Truth (Oct. 16 – limited) – Cate Blanchett plays former “60 minuter” producer Mary Mapes alongside Robert Redford as Dan Rather in the story of the TV show’s 2004 investigation of Pres. George W. Bush’s military record. (Dir. by James Vanderbilt)
Rock the Kasbah (Oct. 23) – Bill Murray stars as a rock musician manager stuck in Afghanistan who helps a teenage girl compete in her country’s singing competition, Afghan Star. Bruce Willis, Zooey Deschanel, Kate Hudson, Scott Caan and Danny McBride co-star. (Dir. by Barry Levinson)
Suffragette (Oct. 23 – limited) – British screenwriter Abi Morgan (“The Iron Lady”) takes on the women’s rights movement in Britain with powerhouse ladies Carey Mulligan, Helena Bonham Carter and Meryl Streep in key roles. (Dir. by Sarah Gavron)
Brooklyn (Nov. 6 – limited) – From writer Nick Hornby (“About a Boy,” “High Fidelity”), a young Irish immigrant (Saoirse Ronan) is caught between between her new life in New York and her old life back home, including two different men. (Dir. by John Crowley)]]>
In the midst of “The Avengers” and the countless other successful films that Marvel Studios has turned into the mega-franchise of the last decade, “Ant-Man” has never felt like a priority. It has taken the studio ages to figure out how Ant-Man, who originated as a founding member of the Avengers in the comics, would fit into their multi-billion dollar machine, and now that they slipped him in, he just might be the most interesting weapon in their arsenal.
Although this is the first “Ant-Man,” the film feels far from an origin story, partly in the clever way that the story involves two “ant-men,” Hank Pym (Michael Douglas) and Scott Lang (Paul Rudd). Marvel movie fans are asked to believe Pym was merely an unmentioned part of S.H.I.E.L.D. for decades, but regardless, Pym hand-picking and training his successor is a new dynamic for a superhero film.
Lang is a burglar with a background in electronic engineering, and unlike his major Avengers contemporaries, he’s a family man too, albeit his daughter lives with his ex-wife. Fresh out of prison for stealing millions from a crooked organization, Lang gets pulled into a new job by his buddy Luis (Michael Peña), which leads him to Pym and the Ant-Man suit. Pym is in need of someone with Lang’s skills to infiltrate his former company, now run by his ruthless former protégé, Darren Cross (Corey Stoll), who is on the verge of a breakthrough in his attempts to replicate Pym’s shrinking technology.
If “Captain America: The Winter Soldier” was Marvel Studios’ take on a spy movie, then “Ant- Man” is its heist film. Although the break-in to destroy Cross’ data and yellow jacket suit isn’t the sole focus of the movie, it’s the highlight in a film that ends up being way more fun than even the most optimistic Marvel fan would’ve imagined.
“Ant-Man” has two tricks up its sleeve that prevent it from basically being an “Iron Man” knock- off: a hero who can change his size instantly and a loyal army of ants. The size factor creates infinite creative action sequence possibilities, which is nothing to brush off considering how many times audiences have seen a man in a suit fighting bad guys in the last 20 years. The ant factor is also easy to underestimate, but they add such unique flavor to movie and are integral to the plot.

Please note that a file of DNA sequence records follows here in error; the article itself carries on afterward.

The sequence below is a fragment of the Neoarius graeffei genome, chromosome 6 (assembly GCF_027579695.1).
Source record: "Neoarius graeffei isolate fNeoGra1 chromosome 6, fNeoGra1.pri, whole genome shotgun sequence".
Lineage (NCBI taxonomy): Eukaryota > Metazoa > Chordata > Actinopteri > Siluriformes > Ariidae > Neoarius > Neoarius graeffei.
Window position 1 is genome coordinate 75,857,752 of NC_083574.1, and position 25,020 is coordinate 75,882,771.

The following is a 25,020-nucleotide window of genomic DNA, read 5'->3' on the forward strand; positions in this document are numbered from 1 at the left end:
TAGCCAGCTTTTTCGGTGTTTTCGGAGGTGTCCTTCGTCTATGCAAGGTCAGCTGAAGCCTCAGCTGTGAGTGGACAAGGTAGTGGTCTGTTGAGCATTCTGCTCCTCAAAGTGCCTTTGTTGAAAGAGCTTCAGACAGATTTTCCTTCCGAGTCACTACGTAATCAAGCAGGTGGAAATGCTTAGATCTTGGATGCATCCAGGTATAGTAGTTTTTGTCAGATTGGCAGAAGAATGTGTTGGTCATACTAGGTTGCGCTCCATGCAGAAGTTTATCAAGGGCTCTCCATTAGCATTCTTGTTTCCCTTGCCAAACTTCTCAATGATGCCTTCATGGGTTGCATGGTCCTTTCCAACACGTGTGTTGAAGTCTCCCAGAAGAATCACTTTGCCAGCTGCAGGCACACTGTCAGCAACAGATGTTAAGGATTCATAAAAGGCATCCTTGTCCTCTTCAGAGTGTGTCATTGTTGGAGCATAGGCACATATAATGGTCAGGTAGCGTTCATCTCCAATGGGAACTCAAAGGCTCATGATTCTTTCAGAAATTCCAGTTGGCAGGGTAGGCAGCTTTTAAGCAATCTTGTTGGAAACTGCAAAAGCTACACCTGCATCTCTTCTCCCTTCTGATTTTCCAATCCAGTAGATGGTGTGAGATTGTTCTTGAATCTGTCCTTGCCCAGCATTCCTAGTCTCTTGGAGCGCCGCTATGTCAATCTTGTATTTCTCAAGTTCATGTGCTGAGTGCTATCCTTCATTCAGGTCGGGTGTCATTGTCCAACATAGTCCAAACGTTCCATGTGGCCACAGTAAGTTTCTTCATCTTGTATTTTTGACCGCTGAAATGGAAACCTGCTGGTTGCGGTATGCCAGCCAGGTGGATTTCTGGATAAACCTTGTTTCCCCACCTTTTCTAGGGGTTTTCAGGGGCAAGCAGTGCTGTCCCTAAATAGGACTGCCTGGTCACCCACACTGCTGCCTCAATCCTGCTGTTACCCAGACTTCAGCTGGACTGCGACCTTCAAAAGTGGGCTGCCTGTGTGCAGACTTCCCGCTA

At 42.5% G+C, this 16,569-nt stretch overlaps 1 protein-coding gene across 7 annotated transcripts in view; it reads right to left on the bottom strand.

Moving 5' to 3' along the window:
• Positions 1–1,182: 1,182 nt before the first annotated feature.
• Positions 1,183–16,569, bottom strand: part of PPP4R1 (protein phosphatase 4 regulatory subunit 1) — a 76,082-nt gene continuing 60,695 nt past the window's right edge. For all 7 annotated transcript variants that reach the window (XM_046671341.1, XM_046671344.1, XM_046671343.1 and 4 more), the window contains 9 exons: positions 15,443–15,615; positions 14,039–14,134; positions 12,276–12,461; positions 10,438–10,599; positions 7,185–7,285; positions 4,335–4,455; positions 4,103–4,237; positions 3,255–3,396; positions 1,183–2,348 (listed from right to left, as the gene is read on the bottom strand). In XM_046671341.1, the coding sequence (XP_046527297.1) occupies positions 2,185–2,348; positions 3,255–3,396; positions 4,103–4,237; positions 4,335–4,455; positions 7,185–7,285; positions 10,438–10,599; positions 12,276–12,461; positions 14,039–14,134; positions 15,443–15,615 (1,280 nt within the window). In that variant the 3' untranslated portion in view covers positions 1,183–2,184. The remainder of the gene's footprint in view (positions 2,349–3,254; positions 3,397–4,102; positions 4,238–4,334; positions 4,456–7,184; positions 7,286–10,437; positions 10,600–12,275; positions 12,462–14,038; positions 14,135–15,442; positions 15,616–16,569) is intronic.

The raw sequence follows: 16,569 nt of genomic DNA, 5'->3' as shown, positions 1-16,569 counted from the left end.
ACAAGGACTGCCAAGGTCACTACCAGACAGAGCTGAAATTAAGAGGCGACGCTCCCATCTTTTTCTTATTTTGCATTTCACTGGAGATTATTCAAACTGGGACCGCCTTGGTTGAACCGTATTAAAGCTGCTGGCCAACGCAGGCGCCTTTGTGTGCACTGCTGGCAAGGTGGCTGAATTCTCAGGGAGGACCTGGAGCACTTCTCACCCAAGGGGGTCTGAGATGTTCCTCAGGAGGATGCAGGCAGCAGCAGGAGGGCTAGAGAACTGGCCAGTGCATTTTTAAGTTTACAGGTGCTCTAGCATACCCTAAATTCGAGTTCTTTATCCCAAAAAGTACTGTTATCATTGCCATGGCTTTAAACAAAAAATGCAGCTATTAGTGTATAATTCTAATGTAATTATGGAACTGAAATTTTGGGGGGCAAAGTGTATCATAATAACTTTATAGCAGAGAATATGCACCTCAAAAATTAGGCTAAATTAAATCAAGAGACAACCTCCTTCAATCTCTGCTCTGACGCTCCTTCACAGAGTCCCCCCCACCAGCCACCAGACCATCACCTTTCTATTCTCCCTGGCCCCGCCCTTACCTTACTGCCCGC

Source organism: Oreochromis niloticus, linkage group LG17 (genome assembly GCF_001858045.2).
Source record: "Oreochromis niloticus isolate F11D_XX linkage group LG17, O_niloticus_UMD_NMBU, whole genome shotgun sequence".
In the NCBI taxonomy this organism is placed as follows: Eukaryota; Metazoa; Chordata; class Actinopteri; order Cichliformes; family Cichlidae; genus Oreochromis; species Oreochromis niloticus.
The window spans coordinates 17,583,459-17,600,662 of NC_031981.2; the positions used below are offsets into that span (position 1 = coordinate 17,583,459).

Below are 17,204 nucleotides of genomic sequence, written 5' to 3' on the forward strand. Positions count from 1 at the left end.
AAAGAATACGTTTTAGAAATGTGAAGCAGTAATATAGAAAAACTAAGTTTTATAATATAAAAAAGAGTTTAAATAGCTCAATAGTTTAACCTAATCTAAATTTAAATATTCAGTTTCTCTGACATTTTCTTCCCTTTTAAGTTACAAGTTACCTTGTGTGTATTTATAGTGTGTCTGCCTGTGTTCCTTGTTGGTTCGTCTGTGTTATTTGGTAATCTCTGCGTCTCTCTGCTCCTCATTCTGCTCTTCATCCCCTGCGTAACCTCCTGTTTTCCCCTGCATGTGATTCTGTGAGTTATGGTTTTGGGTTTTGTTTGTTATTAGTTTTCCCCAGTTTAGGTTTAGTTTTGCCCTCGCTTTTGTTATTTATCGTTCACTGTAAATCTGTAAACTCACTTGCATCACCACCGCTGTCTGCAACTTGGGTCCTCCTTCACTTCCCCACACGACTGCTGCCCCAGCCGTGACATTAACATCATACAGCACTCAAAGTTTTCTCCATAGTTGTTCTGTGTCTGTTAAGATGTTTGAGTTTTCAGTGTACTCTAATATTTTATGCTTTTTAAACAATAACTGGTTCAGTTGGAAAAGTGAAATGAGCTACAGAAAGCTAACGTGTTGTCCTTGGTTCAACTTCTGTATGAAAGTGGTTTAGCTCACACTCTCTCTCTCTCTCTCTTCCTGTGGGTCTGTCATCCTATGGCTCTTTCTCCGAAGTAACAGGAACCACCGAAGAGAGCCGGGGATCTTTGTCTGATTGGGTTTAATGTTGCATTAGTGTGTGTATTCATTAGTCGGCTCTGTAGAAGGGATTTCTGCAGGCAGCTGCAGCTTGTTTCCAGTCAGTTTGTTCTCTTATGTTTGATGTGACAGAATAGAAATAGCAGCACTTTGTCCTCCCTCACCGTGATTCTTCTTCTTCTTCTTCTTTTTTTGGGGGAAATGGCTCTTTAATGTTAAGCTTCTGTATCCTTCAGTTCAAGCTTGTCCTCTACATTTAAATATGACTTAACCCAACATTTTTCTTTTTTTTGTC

No fan would ask for Marvel to pick the director of “Bring It On” to bring Ant-Man to life, especially when that man (Peyton Reed) was stepping in for geek-revered auteur Edgar Wright, but it’s clear by how clever “Ant-Man” is that Wright’s story and screenplay work were still influential. With a screenplay from Wright and Joe Cornish revised by Rudd and modern comedy writer/director Adam McKay (“Anchorman”), it’s amazing that “Ant-Man” is a cohesive, exciting action film that’s also funny, rather than just ending up plain silly.
There is a definite limit to the praise that can be heaped onto “Ant-Man,” particularly as it relates to its conventional plot and a few bland characters, but it absolute hits the mark on the entertainment factor in a way no Marvel film has since the original “Avengers” (outside of “Guardians of the Galaxy”). The humor definitely helps, and one prime example of its keen use is when Lang asks Pym why he doesn’t just get the Avengers to do the job. That little bit of self- awareness is good for the tone and rewarding to fans of Marvel films. A scene in which Ant-Man takes on one of the Avengers, though superfluous for the film, is a delightful bridge to the greater universe and serves to put more points in the entertainment column. The tie-ins don’t hinder the film as much as you might expect; Marvel Studios definitely strikes a balance between the ingenuity of Wright’s original concept for this movie and its overbearing necessity to be part of a “phase” of superhero films with bigger objectives.